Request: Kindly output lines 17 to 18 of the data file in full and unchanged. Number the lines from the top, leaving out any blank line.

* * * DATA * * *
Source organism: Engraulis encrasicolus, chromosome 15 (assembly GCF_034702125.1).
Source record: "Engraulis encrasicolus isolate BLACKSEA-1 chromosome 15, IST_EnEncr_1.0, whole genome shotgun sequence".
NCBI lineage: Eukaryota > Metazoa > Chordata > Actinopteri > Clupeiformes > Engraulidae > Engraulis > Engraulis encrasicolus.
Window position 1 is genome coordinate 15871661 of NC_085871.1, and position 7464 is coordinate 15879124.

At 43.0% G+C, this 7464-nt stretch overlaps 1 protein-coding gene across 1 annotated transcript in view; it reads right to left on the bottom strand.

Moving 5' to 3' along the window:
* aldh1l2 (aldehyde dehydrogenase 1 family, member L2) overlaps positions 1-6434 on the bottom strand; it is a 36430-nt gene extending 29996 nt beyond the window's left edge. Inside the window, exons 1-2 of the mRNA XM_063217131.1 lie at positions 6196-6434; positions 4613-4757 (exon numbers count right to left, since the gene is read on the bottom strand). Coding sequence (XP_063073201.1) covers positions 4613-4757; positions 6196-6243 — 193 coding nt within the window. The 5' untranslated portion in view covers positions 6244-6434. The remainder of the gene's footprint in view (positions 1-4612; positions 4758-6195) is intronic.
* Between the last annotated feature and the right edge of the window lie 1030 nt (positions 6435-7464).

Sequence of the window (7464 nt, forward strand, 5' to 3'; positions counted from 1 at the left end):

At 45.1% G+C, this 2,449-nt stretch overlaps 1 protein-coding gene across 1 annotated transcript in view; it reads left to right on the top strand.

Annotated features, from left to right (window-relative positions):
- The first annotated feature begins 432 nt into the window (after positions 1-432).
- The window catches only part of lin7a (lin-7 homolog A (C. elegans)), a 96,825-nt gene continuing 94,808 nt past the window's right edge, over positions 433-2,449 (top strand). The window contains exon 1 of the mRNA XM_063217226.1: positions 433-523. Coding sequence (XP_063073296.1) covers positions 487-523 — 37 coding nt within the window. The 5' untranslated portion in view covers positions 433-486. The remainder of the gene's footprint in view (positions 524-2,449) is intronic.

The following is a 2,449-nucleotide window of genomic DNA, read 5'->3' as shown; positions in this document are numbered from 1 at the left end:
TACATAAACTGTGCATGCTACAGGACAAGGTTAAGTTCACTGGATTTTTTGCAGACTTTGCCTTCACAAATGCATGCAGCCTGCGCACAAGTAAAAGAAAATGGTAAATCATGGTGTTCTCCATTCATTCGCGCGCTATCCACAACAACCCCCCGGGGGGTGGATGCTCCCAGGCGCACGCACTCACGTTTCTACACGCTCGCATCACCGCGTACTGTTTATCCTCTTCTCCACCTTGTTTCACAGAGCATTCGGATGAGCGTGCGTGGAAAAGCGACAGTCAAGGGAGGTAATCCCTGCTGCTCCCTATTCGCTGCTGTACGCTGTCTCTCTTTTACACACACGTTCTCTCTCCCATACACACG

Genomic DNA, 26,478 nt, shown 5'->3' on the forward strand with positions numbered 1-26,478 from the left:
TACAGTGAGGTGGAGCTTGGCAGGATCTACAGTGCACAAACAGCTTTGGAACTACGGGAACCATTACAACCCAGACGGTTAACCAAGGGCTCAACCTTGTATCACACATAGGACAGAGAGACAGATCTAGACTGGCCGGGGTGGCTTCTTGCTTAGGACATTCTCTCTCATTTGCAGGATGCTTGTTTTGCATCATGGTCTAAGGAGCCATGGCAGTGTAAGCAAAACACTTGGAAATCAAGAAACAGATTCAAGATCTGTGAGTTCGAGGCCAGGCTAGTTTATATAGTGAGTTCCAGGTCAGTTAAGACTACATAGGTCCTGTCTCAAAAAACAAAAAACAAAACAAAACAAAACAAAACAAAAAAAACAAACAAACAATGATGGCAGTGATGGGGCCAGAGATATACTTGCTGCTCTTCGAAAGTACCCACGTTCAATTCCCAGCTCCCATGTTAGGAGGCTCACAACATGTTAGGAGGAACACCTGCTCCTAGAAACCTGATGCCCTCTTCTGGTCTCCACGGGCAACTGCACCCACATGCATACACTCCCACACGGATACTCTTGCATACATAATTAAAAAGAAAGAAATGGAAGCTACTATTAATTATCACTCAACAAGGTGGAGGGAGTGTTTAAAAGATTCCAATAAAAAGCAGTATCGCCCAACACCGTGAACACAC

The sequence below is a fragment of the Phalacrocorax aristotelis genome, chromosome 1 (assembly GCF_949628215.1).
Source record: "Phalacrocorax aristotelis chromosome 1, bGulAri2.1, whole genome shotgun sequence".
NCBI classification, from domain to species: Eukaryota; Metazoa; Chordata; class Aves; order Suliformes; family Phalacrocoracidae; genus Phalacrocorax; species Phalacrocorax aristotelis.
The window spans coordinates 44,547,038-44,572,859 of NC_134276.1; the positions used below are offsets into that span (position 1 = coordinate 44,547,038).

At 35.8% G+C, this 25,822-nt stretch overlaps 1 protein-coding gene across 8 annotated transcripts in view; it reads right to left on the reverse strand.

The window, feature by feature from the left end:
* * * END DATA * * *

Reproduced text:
TACAGTGAGGTGGAGCTTGGCAGGATCTACAGTGCACAAACAGCTTTGGAACTACGGGAACCATTACAACCCAGACGGTTAACCAAGGGCTCAACCTTGTATCACACATAGGACAGAGAGACAGATCTAGACTGGCCGGGGTGGCTTCTTGCTTAGGACATTCTCTCTCATTTGCAGGATGCTTGTTTTGCATCATGGTCTAAGGAGCCATGGCAGTGTAAGCAAAACACTTGGAAATCAAGAAACAGATTCAAGATCTGTGAGTTCGAGGCCAGGCTAGTTTATATAGTGAGTTCCAGGTCAGTTAAGACTACATAGGTCCTGTCTCAAAAAACAAAAAACAAAACAAAACAAAACAAAACAAAAAAAACAAACAAACAATGATGGCAGTGATGGGGCCAGAGATATACTTGCTGCTCTTCGAAAGTACCCACGTTCAATTCCCAGCTCCCATGTTAGGAGGCTCACAACATGTTAGGAGGAACACCTGCTCCTAGAAACCTGATGCCCTCTTCTGGTCTCCACGGGCAACTGCACCCACATGCATACACTCCCACACGGATACTCTTGCATACATAATTAAAAAGAAAGAAATGGAAGCTACTATTAATTATCACTCAACAAGGTGGAGGGAGTGTTTAAAAGATTCCAATAAAAAGCAGTATCGCCCAACACCGTGAACACAC

The sequence below is a fragment of the Phalacrocorax aristotelis genome, chromosome 1 (assembly GCF_949628215.1).